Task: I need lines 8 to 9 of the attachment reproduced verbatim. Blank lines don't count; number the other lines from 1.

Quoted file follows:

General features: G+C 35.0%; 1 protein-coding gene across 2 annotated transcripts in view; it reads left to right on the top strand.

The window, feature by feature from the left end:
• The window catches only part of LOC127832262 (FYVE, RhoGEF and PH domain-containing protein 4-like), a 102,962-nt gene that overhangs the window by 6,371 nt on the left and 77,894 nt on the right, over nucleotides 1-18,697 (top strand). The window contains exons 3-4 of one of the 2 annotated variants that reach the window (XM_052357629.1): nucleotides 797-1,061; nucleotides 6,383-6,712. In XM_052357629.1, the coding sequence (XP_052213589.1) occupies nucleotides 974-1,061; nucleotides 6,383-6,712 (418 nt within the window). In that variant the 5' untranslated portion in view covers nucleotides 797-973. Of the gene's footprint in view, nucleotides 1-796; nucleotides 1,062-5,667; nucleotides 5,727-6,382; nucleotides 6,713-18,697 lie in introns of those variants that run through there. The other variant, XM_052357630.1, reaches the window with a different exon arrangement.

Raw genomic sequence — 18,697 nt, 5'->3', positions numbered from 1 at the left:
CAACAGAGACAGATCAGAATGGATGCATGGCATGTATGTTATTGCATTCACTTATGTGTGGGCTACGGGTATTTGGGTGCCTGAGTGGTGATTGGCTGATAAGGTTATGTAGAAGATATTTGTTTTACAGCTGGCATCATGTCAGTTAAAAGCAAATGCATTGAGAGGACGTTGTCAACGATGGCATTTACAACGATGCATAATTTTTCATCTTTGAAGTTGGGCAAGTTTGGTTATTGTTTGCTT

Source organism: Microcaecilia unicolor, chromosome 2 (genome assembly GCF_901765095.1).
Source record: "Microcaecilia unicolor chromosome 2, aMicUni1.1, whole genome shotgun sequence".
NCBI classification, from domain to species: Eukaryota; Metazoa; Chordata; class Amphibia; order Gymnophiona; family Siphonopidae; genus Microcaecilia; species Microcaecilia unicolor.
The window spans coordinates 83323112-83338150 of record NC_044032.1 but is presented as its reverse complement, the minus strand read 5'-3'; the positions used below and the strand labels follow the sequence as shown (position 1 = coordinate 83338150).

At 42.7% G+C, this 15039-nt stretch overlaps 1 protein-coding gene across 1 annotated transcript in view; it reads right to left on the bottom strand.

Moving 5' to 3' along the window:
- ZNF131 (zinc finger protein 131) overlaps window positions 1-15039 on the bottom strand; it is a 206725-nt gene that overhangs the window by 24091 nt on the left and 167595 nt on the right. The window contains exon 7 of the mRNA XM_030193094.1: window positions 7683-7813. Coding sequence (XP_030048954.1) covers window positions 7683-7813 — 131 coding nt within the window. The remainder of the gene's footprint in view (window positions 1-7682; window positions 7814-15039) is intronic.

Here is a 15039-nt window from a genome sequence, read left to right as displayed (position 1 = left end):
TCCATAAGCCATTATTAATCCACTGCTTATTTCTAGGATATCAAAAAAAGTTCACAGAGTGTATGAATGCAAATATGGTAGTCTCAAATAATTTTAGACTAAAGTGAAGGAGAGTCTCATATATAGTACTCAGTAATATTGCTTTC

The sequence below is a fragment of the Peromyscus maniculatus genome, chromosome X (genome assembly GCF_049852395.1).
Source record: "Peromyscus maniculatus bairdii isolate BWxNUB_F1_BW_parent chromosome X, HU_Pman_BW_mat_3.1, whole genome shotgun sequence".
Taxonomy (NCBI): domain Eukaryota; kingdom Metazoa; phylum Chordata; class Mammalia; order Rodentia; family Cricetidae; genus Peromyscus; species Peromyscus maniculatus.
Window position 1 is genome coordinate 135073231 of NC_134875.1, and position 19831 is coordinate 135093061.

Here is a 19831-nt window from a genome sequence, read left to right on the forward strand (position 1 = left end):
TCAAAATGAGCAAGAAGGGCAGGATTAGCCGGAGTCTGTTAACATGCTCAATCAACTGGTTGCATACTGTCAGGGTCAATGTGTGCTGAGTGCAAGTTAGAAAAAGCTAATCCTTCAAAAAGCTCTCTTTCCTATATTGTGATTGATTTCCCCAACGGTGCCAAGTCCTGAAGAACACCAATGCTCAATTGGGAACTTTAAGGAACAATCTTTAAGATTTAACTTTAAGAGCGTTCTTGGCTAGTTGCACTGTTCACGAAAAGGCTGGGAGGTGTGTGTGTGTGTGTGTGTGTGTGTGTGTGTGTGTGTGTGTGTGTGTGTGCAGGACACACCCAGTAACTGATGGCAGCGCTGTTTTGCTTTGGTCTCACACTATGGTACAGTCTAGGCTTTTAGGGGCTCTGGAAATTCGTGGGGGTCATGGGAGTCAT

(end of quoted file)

NCBI classification, from domain to species: Eukaryota; Metazoa; Chordata; class Amphibia; order Gymnophiona; family Siphonopidae; genus Microcaecilia; species Microcaecilia unicolor.
The window spans coordinates 83323112-83338150 of record NC_044032.1 but is presented as its reverse complement, the minus strand read 5'-3'; the positions used below and the strand labels follow the sequence as shown (position 1 = coordinate 83338150).